GoPro Drone Aerial Photography: The Beginner’s Guide
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Intimidated by drones? You’re not alone. Although there still aren’t a lot of resources that guide first-time pilots from a photographer’s point-of-view, it’s surprisingly easy to get started shooting with a GoPro drone like Solo. With the limited space I have for a blog, I’d like to offer a few critical tips for aerial photography that I wish I hadn’t had to learn on my own.
The gear: GoPro and a Solo — the only true GoPro drone
First: Get a drone that can carry a GoPro, hands-down the best small camera on the market. Your best choice is the new Solo, the world’s first Smart Drone. When we made Solo — and made it the ultimate GoPro drone — we asked drone users which camera they wanted to fly, and hands down it was GoPro — 50 to 1! GoPro makes the best and most popular action cameras on the market, and they’re only getting better — that’s why drones will continue to offer us incredible new ways of contextualizing our subjects. Aerial GoPro photography and video lends your images an enormous sense of scale, and with Solo’s dual computer intelligence, all this enormity can now come to you with a push of a button, delivered by a platform that weighs less than your laptop. 3DR’s Solo quadcopter for GoPro is incredibly easy to use, affordable and low-risk, and it delivers the incredible freedom of flight.
Solo is the only drone that out of the box delivers a live HD video feed from your GoPro straight to your mobile device. You can get a 720p HD live stream from half a mile away.
To start getting a great live video feed immediately, you can attach your GoPro directly to Solo using the GoPro Frame mount that comes with the drone, but for capturing video you’ll probably want to add the Solo Gimbal, a device that hangs from your drone and stabilizes your GoPro so you get perfectly smooth footage. We worked directly with GoPro to make sure the Solo Gimbal also gives you the ultimate GoPro experience: the first-ever drone that offers full access to GoPro controls in air, including start/stop recording and snapping photos — it even lets you change camera settings while you fly, and it charges your GoPro.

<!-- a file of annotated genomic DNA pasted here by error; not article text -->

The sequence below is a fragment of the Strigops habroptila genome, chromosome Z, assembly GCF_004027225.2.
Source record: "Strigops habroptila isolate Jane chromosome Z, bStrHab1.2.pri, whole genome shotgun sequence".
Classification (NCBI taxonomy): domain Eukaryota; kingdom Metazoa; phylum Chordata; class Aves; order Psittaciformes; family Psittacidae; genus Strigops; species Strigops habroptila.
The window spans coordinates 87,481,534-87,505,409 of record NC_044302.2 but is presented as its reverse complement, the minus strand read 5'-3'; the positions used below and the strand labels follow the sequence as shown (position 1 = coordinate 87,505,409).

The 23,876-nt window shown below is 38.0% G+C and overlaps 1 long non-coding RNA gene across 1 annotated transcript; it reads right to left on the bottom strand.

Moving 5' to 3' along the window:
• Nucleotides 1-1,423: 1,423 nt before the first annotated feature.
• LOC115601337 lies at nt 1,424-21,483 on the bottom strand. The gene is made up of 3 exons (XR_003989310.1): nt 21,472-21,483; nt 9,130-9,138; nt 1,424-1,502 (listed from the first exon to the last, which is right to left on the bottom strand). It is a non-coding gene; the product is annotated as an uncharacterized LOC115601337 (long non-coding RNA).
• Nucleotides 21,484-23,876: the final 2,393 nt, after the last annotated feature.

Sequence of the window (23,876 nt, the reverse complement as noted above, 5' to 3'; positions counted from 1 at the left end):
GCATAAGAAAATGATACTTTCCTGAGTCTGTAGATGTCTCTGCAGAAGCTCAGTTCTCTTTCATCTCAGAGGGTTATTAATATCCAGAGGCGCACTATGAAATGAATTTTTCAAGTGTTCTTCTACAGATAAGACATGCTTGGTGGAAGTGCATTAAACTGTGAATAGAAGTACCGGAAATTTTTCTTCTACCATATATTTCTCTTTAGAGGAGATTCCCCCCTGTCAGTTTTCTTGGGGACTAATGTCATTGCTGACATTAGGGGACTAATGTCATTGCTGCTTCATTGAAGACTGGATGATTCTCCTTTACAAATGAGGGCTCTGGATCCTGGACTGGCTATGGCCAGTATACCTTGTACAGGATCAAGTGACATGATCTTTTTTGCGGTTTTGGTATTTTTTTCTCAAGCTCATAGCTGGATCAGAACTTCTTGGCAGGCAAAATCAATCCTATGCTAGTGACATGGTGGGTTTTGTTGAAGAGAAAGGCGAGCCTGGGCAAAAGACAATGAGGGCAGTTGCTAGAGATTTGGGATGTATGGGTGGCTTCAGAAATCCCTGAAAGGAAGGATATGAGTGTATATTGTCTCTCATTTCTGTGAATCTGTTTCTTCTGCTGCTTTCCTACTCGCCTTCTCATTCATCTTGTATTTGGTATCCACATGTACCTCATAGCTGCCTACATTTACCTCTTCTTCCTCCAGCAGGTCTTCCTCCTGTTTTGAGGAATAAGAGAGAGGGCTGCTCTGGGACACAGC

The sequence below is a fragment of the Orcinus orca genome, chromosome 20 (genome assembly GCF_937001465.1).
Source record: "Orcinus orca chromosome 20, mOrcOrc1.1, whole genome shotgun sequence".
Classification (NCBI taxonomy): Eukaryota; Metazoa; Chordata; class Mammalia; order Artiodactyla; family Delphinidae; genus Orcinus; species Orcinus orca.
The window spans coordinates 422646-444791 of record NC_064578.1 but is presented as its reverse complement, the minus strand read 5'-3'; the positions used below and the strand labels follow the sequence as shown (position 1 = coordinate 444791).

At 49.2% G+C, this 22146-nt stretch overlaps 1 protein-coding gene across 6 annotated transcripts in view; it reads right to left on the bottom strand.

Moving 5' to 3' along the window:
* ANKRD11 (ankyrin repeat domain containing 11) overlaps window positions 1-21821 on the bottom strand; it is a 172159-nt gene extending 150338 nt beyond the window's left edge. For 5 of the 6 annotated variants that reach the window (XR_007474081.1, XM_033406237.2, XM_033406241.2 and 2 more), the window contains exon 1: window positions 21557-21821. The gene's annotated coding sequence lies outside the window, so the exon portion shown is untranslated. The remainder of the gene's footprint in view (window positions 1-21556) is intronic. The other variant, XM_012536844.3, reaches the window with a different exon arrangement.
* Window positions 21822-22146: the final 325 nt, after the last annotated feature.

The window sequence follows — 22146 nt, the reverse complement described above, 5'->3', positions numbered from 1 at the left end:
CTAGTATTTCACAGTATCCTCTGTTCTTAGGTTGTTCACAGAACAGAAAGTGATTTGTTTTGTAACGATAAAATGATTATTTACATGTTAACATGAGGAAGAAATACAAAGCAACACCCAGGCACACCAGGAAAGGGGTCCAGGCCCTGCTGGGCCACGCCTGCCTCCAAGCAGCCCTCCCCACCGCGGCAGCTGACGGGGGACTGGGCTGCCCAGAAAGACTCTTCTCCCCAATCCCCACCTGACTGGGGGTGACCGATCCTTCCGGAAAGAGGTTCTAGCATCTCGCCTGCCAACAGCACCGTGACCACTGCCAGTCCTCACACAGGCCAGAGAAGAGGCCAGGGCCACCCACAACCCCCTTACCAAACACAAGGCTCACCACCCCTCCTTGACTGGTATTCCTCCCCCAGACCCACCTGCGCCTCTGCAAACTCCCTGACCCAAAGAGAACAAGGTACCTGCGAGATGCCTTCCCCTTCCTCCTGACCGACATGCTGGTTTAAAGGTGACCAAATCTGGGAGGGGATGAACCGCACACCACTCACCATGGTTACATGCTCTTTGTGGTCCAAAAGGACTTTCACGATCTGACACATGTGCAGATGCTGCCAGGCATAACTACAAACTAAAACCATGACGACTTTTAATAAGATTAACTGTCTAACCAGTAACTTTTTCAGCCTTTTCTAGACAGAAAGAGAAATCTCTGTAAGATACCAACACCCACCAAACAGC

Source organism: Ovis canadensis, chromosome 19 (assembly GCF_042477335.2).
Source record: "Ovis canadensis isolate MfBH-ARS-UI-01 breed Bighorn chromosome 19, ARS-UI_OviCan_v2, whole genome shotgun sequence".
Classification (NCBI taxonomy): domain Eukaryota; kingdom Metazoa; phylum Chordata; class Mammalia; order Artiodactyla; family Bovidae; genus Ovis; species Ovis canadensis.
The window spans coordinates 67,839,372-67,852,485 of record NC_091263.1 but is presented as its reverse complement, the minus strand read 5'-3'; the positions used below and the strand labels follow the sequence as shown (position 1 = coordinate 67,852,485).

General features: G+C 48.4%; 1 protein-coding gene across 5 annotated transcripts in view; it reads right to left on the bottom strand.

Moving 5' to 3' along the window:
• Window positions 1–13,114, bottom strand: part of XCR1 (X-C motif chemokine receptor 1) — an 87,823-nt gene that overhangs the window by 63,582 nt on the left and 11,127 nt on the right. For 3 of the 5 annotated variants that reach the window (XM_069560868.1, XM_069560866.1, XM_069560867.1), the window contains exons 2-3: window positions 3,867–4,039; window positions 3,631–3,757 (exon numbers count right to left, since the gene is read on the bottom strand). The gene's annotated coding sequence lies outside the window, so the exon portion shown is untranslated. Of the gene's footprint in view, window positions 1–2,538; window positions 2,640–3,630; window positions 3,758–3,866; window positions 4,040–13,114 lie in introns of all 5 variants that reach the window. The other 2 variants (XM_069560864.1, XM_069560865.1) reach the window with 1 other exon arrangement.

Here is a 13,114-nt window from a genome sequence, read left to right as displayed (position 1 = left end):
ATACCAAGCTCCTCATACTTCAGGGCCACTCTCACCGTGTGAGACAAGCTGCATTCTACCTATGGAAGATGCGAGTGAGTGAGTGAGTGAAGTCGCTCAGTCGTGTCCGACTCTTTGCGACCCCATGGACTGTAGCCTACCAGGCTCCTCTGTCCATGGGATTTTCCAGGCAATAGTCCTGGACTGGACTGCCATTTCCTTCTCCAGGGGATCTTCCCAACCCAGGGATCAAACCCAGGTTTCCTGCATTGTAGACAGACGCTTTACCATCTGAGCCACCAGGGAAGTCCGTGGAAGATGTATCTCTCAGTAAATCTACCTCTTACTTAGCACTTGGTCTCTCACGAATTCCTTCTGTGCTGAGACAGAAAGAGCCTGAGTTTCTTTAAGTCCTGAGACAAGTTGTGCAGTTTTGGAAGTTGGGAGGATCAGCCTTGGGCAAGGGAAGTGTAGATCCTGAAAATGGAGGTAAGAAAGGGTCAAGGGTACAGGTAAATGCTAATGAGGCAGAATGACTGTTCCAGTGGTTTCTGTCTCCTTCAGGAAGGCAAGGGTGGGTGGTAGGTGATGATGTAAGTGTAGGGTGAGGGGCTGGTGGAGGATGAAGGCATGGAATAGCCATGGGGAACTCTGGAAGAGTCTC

GoPro settings for aerial photography
Why do we recommend a GoPro platform? They’re the perfect camera for drones: cheap, light, reputable and they shoot incredibly high-quality footage reliably. Here are some tips about setting your GoPro up for aerial photography.
We recommend shooting in 4K whenever possible; that’ll give you the highest quality footage and the most flexibility in post-production. GoPros also have time-lapse settings for automated photo capture, so they’re perfect for shooting high-resolution still photos, too. Set this time lapse for every few seconds and you’ll automatically capture a series of stills for the duration of your flight. GoPro HERO3s and up all offer simultaneous photo and video capture, so you can shoot high-res stills while you’re shooting video.
As for tinkering with some other GoPro settings, you’ll definitely want to set the field of view as narrow as possible. This is because with aerial photos the subject is often relatively far away from the camera, and you may lose your subject entirely in a wide shot. And the “Protune” control enables access to more camera settings and also increases the bitrate at which the GoPro records. This means that you get higher quality footage, so we recommend always having Protune set to ON.
As for color settings, you have two choices: “GoPro,” which is highly saturated and makes the footage pop; or “flat,” which is best if you want to color correct your footage or match it with footage from other cameras in an edit. Start with “GoPro” for immediate eye-catching results; choose “flat” for more flexibility. Or you can also fly your GoPro with a PolarPro filter. These not only help with image and color, but they help reduce jello and can also mitigate those fluttering lines if the props get into the frame.